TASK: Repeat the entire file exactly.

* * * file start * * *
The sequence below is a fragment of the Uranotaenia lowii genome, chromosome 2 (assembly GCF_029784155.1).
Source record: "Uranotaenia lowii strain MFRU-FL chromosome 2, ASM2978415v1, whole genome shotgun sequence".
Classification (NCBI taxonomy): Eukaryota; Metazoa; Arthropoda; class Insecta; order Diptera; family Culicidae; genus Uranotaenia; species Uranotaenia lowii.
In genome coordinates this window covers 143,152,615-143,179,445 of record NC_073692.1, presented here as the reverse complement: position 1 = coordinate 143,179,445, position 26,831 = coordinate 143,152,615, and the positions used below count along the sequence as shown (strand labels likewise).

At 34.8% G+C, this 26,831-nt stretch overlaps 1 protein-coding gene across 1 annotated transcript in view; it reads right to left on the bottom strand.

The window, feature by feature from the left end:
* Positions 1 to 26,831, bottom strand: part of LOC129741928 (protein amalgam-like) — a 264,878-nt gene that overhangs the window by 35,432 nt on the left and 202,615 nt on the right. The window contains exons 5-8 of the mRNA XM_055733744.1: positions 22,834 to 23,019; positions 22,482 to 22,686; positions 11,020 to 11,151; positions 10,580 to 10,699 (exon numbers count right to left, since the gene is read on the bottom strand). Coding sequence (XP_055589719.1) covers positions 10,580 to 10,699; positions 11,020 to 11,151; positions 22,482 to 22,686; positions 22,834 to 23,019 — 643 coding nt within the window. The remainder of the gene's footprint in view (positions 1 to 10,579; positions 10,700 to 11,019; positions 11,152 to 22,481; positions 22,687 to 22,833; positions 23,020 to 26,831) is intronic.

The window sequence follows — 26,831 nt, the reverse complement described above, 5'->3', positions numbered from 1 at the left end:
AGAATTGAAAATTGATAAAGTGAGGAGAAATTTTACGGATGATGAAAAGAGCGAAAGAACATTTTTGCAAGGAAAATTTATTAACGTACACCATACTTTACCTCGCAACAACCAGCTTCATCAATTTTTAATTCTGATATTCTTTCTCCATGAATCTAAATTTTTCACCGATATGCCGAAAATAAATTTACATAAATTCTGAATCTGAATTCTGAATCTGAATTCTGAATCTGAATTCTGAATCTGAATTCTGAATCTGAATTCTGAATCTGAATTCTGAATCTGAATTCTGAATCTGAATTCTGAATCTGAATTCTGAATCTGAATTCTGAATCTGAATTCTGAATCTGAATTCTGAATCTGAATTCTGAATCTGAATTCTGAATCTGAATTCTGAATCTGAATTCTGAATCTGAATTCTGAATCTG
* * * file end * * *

The sequence below is a fragment of the Uranotaenia lowii genome, chromosome 2 (assembly GCF_029784155.1).
Source record: "Uranotaenia lowii strain MFRU-FL chromosome 2, ASM2978415v1, whole genome shotgun sequence".
Classification (NCBI taxonomy): Eukaryota; Metazoa; Arthropoda; class Insecta; order Diptera; family Culicidae; genus Uranotaenia; species Uranotaenia lowii.
In genome coordinates this window covers 143,152,615-143,179,445 of record NC_073692.1, presented here as the reverse complement: position 1 = coordinate 143,179,445, position 26,831 = coordinate 143,152,615, and the positions used below count along the sequence as shown (strand labels likewise).

At 34.8% G+C, this 26,831-nt stretch overlaps 1 protein-coding gene across 1 annotated transcript in view; it reads right to left on the bottom strand.

The window, feature by feature from the left end:
* Positions 1 to 26,831, bottom strand: part of LOC129741928 (protein amalgam-like) — a 264,878-nt gene that overhangs the window by 35,432 nt on the left and 202,615 nt on the right. The window contains exons 5-8 of the mRNA XM_055733744.1: positions 22,834 to 23,019; positions 22,482 to 22,686; positions 11,020 to 11,151; positions 10,580 to 10,699 (exon numbers count right to left, since the gene is read on the bottom strand). Coding sequence (XP_055589719.1) covers positions 10,580 to 10,699; positions 11,020 to 11,151; positions 22,482 to 22,686; positions 22,834 to 23,019 — 643 coding nt within the window. The remainder of the gene's footprint in view (positions 1 to 10,579; positions 10,700 to 11,019; positions 11,152 to 22,481; positions 22,687 to 22,833; positions 23,020 to 26,831) is intronic.

The window sequence follows — 26,831 nt, the reverse complement described above, 5'->3', positions numbered from 1 at the left end:
AGAATTGAAAATTGATAAAGTGAGGAGAAATTTTACGGATGATGAAAAGAGCGAAAGAACATTTTTGCAAGGAAAATTTATTAACGTACACCATACTTTACCTCGCAACAACCAGCTTCATCAATTTTTAATTCTGATATTCTTTCTCCATGAATCTAAATTTTTCACCGATATGCCGAAAATAAATTTACATAAATTCTGAATCTGAATTCTGAATCTGAATTCTGAATCTGAATTCTGAATCTGAATTCTGAATCTGAATTCTGAATCTGAATTCTGAATCTGAATTCTGAATCTGAATTCTGAATCTGAATTCTGAATCTGAATTCTGAATCTGAATTCTGAATCTGAATTCTGAATCTGAATTCTGAATCTGAATTCTGAATCTGAATTCTGAATCTGAATTCTGAATCTGAATTCTGAATCTG